Amanda Gates

Books: A Visit From the Good Squad & One Day

I decided to blog about these two books together because throughout most of each of them, I felt pretty much the same way: Creative concept, hateful characters.

A Visit from the Goon Squad

First, here’s what I wrote on Goodreads after I finished it a few months back:

“So, I give this a big 'eh.' The execution is clever, with chapters about different characters at different time periods all connecting in weird ways. A chapter completely in PowerPoint - kind of brilliant and I actually loved that. A chapter written like a profile about a celebrity you could find in Esquire – also clever. However, the characters? JERKS. Every last one of them. And as I started each chapter and each new person was another psycho, weirdo, inconsiderate d-bag, I just didn't care one bit. I kept reading, hoping to care about SOMEONE, but alas I was just thankful it was over.”

I hold to my initial review. I imagine this book, written in this format, about characters I would actually like and care about, and wow, it would’ve been amazing then. However, I did read an article about the author, and while I still hate everyone in the book (OK, except Stephanie. I could maybe like Stephanie.), discovering that each character’s story is like an A Side and a B Side to their life… well, again, clever, very, very clever.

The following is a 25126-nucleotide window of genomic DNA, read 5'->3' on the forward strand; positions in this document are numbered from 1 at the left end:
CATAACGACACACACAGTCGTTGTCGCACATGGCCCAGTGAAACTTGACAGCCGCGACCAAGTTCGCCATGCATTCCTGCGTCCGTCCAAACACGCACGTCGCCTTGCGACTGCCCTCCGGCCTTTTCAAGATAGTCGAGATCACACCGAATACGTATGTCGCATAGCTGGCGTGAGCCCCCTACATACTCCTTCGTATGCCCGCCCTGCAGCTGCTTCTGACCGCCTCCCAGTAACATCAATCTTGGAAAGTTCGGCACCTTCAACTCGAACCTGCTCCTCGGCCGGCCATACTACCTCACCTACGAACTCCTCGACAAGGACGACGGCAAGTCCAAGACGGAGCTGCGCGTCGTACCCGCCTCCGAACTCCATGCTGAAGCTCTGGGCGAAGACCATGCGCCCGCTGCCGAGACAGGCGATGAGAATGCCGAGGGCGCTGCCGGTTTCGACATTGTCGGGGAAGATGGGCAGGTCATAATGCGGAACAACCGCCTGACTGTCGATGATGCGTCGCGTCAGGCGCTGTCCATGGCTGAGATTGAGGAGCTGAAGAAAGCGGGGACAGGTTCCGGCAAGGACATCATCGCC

Of course, Egan will win the Pulitzer and I’ll look like the jerk, but there are plenty of things people love that I just don’t get (i.e. The Simpsons & Mumford & Sons).

One Day

This was one of the first Kindle books I bought last year, but then everyone hated on it and told me not to read it, so I didn’t. But, there comes a day when you’re desperate for something to read on the bus, so I started it. Like Goon Squad, the execution is very interesting: telling the story of two people by only focusing on one day (July 15) of every year (for like 20 years). That part of it I really, really enjoyed. It’s refreshing to read a book about someone’s life that isn’t just perfectly chronological. One day every year, and as a reader I didn’t really think I was missing anything in between.

However, again, the characters. While I did enjoy Emma and her self-deprecating humor and her wanting to be a writer and loving the same man for many years (many of us are/were an Emma), Dexter was not likeable at all. I would want to take him and shake him for being so drunk and slutty and insulting and hateful all the time. And why was Emma even his friend? I found myself skimming his parts, particularly in the middle of the book, just disgusted with his behavior.

I didn’t give up, and in the end, I’m glad I didn’t. I actually thought the ending helped redeem the book. Dexter became a better person (and Emma remained true to herself) and some of the emotions he felt at the end of the book truly resonated with me. Maybe this was a book about Dexter’s journey and we were meant to hate him lots of the time. I don’t know. Obviously, because I hated him and skimmed much of the middle of the book, that still makes it just OK for me.

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